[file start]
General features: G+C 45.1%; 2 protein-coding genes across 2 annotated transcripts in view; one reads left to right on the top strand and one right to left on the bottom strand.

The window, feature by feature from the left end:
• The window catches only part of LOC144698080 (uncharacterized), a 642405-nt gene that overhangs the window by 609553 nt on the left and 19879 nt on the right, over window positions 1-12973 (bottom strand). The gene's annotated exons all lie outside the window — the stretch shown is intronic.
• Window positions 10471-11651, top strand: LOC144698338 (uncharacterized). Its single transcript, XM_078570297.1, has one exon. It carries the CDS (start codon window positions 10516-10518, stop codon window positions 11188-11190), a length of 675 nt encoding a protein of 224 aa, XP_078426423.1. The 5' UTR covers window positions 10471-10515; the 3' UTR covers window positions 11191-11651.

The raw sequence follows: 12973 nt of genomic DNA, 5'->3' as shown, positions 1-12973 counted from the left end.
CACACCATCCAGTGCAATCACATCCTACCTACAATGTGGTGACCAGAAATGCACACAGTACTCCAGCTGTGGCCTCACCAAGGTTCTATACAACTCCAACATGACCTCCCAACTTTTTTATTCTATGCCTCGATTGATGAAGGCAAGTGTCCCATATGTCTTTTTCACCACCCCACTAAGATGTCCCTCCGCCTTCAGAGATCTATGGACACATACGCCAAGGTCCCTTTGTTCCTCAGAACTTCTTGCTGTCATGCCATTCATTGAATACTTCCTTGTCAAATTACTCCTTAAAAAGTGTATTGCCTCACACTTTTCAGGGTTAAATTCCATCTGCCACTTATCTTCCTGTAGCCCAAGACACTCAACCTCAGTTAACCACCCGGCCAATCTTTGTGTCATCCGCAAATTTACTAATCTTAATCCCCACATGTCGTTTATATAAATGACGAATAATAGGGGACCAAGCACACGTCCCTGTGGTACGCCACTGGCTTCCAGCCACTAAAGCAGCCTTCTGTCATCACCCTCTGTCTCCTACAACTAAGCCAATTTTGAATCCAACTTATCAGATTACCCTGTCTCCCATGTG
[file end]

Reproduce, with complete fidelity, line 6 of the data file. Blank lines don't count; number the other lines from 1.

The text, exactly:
CACACCATCCAGTGCAATCACATCCTACCTACAATGTGGTGACCAGAAATGCACACAGTACTCCAGCTGTGGCCTCACCAAGGTTCTATACAACTCCAACATGACCTCCCAACTTTTTTATTCTATGCCTCGATTGATGAAGGCAAGTGTCCCATATGTCTTTTTCACCACCCCACTAAGATGTCCCTCCGCCTTCAGAGATCTATGGACACATACGCCAAGGTCCCTTTGTTCCTCAGAACTTCTTGCTGTCATGCCATTCATTGAATACTTCCTTGTCAAATTACTCCTTAAAAAGTGTATTGCCTCACACTTTTCAGGGTTAAATTCCATCTGCCACTTATCTTCCTGTAGCCCAAGACACTCAACCTCAGTTAACCACCCGGCCAATCTTTGTGTCATCCGCAAATTTACTAATCTTAATCCCCACATGTCGTTTATATAAATGACGAATAATAGGGGACCAAGCACACGTCCCTGTGGTACGCCACTGGCTTCCAGCCACTAAAGCAGCCTTCTGTCATCACCCTCTGTCTCCTACAACTAAGCCAATTTTGAATCCAACTTATCAGATTACCCTGTCTCCCATGTG